Kurt Lewin's Three Styles Model
This is the oldest of the situational models. Kurt Lewin, a psychologist, led a research team in 1939 and identified what he called three 'styles' of leadership behaviour in a 1939 article in the Journal of Social Psychology.
Given that Lewin's model is based on three styles of leading, it might arguably also/instead appear in the Leadership Styles section.
We include it here because it can definitely be used as a model; i.e., Lewin's Three Styles theory offers a flexibility so that it can be adapted and applied, like using a toolkit. Refer again to the definitions of models, styles and philosophies above for clarification.
Lewin's three styles were Authoritarian, Participative and Delegative.
Authoritarian - sometimes called the Autocratic style. It is where leaders spell out the goals, deadlines and methods while making decisions on their own without any or much consultation with others. Here, the leader doesn't usually get involved in the group's work. Not surprisingly, researchers have found that you are less likely to see creative decisions under this style of leadership. However, it is a decisive way of leading and can suit high-risk, short-timescale decisions; the kind that surgical teams and fire crews have to take. Lewin noted that leaders who adopt this style can go too far and be seen by others as over-controlling and dictatorial. He also noticed that they often find it hard to move to a Participative style - in other words, they get stuck in one mode of behaviour.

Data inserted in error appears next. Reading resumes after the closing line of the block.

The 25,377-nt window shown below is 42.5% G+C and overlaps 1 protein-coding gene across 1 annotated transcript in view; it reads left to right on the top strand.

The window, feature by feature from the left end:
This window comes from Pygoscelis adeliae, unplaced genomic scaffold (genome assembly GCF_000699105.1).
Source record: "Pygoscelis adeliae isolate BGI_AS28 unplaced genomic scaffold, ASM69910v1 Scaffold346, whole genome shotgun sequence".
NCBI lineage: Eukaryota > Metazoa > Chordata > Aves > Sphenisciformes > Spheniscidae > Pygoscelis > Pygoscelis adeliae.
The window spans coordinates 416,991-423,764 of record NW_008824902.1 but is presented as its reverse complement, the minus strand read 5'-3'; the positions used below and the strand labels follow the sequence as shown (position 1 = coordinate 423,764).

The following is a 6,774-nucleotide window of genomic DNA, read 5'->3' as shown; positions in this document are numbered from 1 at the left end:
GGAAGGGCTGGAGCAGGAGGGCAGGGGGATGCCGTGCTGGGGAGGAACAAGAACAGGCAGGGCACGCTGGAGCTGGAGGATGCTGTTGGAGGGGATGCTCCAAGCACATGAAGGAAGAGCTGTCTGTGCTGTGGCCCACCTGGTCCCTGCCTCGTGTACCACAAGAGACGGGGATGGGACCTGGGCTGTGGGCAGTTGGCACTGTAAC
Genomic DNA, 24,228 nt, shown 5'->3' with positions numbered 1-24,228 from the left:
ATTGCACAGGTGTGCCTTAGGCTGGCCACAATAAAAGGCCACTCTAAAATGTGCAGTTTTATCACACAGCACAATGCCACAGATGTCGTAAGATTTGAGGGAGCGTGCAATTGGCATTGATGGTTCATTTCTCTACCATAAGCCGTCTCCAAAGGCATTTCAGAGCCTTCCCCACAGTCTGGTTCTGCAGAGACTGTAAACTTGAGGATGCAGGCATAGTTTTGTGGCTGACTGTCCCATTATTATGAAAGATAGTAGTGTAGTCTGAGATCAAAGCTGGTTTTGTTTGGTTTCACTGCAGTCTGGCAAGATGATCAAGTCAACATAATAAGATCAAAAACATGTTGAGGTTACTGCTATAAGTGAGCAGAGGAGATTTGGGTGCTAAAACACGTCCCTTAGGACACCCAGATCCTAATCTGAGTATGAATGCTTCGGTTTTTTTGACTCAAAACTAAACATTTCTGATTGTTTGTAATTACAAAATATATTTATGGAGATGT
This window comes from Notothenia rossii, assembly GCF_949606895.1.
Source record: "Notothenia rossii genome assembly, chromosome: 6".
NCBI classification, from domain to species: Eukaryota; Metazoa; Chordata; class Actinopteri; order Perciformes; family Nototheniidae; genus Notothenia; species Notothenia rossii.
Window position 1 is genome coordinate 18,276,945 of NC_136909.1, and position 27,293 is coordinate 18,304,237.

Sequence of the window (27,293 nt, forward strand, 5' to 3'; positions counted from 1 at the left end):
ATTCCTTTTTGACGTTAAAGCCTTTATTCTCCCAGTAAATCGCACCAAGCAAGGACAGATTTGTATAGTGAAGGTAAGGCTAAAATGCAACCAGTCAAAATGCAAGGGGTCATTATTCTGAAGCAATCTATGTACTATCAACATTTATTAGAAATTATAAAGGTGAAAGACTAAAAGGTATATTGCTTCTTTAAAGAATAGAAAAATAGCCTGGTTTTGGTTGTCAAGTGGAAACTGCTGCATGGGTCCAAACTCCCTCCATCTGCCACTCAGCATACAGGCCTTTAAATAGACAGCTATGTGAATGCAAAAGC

Participative - sometimes called the Democratic style. It is where the leader expresses his or her priorities and values in setting goals and making decisions, but also takes part in the group's work and accepts advice and suggestions from colleagues. However, the leader makes the final decision. This style can produce more creative problem solving and innovation than the Authoritarian approach so it makes sense to adopt it in competitive, non-emergency situations.
Delegative - sometimes called the Laissez-Faire style. Lewin classes this as a leadership style, but some may feel it is non-leadership. The Delegative style means the leader hands over responsibility for results to the group. He or she lets them set goals, decide on work methods, define individuals' roles and set their own pace of work. It is very much a hands-off approach. It can work well provided the group shares the same overall intent and direction as the leader and if he or she trusts all members of the group. However, there is always a risk that individuals may become dissatisfied with their roles or the group's goals and lose motivation.
In summary, Lewin outlined three distinct modes of behaviour for leaders. If they were merely descriptive, they wouldn't help leaders wanting to become better at what they do. But if you bear in mind the strengths and weaknesses of each approach, you can match them to your circumstances - provided, of course, you can flex your behaviour. This is when the Three Styles model becomes a guide to more effective leadership.
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